• Shares in acquisitive bookmaker and gambling services provider GVC tumbled out of the FTSE 100 in March 2019 after share sales by CEO Kenneth Alexander and chairman Lee Feldman worth some £20 million came just days after the firm announced it would have to consider mass closures of betting in shops in the wake of the imposition of a £2 maximum bet on Fixed Odds Betting Terminals (FOBTs). Alexander bought back £5 million worth of stock last summer and GVC’s shares have rolled higher since, even allowing for a big spring dip when the whole market took a tumble. GVC cancelled its final dividend for 2019 to preserve cash but the initial hit from the closure of its Ladbrokes and Coral betting shops and the cancellation of sports events has been less than feared thanks to its online prowess. It also feels like the hit from the FOBTs clampdown was also less bad than feared, as GVC scaled back shop closure targets by around 10%
  • Homeserve is a good example of Peter Drucker’s maxim that the sole purpose of a company is to find a customer. Homeserve helps out legions of consumers with its home repair services and the company has a very resilient business model, which generates recurring revenues as its membership scheme provides cover in the event of emergencies with gas, water or electricity supply. Homeserve grew its policy book during the financial crisis and its model may well prove similarly resilient in 2020 during the COVID-19 outbreak and lockdown, even if more discretionary spend through its Checkatrade platform could take a hit. The firm is also looking to crack the US market. Promotion would signify the firm’s FTSE 100 debut

Possible FTSE 100 demotions in March 2020

  • Carnival, easyJet and Meggitt may all well find themselves unseated from the FTSE 100 owing to the global viral outbreak. All three have seen their businesses suffer to varying degrees thanks to the collapse in international tourism and travel which in Meggitt’s case has filtered through to the aerospace industry and the systems, parts and components that it supplies to aircraft manufacturers
  • Carnival’s tenure in the FTSE 100 dates back to 2002, when it merged with P&O Princess Cruises, while demotion would end easyJet’s second stay in the index (March 2013-June 2019 and then since December 2019) and Meggitt’s second, too (October 2011-December 2015 and then since September 2019)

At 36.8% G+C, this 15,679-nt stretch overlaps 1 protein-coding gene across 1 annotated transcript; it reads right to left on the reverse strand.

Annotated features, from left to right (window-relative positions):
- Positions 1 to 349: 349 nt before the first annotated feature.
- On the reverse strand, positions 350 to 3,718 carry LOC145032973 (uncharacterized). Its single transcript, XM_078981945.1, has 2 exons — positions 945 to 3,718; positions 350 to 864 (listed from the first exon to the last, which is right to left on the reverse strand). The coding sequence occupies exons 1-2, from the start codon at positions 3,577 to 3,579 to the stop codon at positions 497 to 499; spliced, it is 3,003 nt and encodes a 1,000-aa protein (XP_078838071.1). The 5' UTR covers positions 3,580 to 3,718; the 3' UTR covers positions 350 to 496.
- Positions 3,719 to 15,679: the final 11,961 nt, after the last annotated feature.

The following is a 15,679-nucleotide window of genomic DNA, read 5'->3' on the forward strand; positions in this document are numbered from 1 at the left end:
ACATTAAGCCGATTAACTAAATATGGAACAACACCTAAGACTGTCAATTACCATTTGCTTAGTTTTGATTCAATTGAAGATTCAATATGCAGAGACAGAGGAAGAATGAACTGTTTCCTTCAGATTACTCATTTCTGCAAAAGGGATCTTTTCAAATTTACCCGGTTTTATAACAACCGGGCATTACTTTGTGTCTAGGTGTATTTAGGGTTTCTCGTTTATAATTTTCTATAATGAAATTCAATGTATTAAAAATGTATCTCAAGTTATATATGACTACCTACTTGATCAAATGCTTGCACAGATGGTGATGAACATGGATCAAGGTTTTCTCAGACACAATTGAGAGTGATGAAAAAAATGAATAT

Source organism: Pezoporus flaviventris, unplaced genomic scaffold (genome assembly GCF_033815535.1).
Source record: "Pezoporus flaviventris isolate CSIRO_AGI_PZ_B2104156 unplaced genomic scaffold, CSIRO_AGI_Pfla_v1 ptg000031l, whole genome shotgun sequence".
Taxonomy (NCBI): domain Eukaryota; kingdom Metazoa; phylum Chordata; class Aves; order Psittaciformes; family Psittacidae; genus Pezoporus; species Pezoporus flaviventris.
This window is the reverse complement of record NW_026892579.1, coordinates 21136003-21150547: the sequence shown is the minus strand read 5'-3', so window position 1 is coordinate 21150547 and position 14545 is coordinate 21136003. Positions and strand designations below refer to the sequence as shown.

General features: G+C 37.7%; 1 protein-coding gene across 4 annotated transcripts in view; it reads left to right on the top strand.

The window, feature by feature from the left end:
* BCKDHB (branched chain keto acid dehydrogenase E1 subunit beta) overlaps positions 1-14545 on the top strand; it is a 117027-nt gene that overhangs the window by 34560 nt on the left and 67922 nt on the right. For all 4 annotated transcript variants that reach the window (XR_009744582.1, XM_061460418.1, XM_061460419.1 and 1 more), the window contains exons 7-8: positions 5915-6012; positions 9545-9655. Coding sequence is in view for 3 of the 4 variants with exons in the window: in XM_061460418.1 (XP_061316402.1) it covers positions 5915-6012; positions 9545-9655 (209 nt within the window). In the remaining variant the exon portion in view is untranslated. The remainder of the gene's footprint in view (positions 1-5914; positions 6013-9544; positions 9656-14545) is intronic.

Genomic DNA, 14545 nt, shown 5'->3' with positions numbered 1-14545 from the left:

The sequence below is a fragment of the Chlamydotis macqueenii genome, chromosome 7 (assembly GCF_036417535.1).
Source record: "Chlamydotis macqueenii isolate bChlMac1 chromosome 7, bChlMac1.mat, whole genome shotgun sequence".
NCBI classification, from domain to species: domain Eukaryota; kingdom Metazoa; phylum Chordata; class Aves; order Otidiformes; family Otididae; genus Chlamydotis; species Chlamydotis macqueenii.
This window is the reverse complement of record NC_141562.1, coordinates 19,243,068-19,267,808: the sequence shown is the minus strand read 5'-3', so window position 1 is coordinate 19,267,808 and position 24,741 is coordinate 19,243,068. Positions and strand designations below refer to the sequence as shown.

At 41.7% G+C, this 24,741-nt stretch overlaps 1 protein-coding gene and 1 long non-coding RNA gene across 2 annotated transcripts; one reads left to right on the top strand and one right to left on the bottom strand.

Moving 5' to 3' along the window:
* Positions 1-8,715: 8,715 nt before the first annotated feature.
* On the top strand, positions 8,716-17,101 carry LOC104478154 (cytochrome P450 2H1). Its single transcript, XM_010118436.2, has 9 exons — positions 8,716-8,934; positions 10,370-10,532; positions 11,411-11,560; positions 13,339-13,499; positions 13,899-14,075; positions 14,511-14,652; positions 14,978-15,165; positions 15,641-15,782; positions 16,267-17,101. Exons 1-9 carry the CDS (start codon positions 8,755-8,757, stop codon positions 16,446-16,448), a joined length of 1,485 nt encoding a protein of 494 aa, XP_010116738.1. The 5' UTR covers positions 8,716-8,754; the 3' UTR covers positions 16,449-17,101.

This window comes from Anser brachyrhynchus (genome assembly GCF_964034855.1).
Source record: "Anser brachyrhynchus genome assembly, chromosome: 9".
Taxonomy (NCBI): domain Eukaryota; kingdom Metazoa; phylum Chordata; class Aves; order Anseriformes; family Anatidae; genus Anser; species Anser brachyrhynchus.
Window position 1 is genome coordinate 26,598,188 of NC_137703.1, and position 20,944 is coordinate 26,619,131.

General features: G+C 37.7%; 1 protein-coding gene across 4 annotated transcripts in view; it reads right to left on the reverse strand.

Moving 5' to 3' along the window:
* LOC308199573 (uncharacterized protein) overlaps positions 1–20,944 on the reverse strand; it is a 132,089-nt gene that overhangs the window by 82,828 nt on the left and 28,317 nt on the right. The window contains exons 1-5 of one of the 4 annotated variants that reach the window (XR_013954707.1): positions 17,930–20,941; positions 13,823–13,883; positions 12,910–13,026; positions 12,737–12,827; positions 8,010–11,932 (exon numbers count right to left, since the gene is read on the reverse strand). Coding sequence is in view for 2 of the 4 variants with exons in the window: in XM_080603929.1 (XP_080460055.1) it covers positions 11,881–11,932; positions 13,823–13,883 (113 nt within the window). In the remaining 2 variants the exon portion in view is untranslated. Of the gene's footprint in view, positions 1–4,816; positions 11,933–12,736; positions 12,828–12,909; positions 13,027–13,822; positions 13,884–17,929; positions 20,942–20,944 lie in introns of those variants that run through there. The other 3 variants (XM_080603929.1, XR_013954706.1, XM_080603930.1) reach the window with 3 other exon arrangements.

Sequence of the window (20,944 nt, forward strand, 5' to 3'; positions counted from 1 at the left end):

• Centrica's ejection from the FTSE 100 would cap a multi-year share price slide that dates back to a share price peak of almost 400p in 2013. Since then, Centrica has found itself hemmed in by the regulator on one side, increased competition and customers who are happy to switch energy providers on another, while oil price weakness has hit the company’s exploration and production business and falling gas prices have hampered energy supply. A move to providing online services such as smart metering service Hive has, thus far, not been enough to stem the tide of customer losses or shrinking profits and cashflow. Centrica cut its dividend in 2014 and 2015 then again (twice) in 2019. CEO Iain Conn stepped aside in March, after five years at the helm, and the appointment of finance director (and interim boss) Chris O’Shea as his replacement prompted some to suggest that Centrica had not been swamped with applicants, such as the challenges that face the business

How promotion and relegation are assessed

  • All of the major FTSE indices are reviewed on a quarterly basis. They are set according to share prices from the close of business on the Tuesday before the first Friday of the review month (in this case Tuesday 2 June). The changes will be announced after the close on Wednesday 3 June and come into effect as of the market opening on Monday 22 June
  • In general, a stock will be promoted into the FTSE100 at the quarterly review if it rises to 90th position, or above (by market capitalisation) and a stock will be demoted if it falls to 111th (by market value), providing it fulfils the other criteria, such as free float and a presence on the Main Market

These articles are for information purposes only and are not a personal recommendation or advice.


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Written by:
Russ Mould

Russ Mould has 28 years' experience of the capital markets. He started at Scottish Equitable in 1991 as a fund manager and in 1993 he joined SG Warburg, now part of UBS investment bank, where he worked as equity analyst covering the technology sector for 12 years. Russ joined Shares in November 2005 as technology correspondent and became Editor of the magazine in July 2008. Following the acquisition of Shares' parent company, MSM Media by AJ Bell Group, he was appointed AJ Bell’s Investment Director in summer 2013.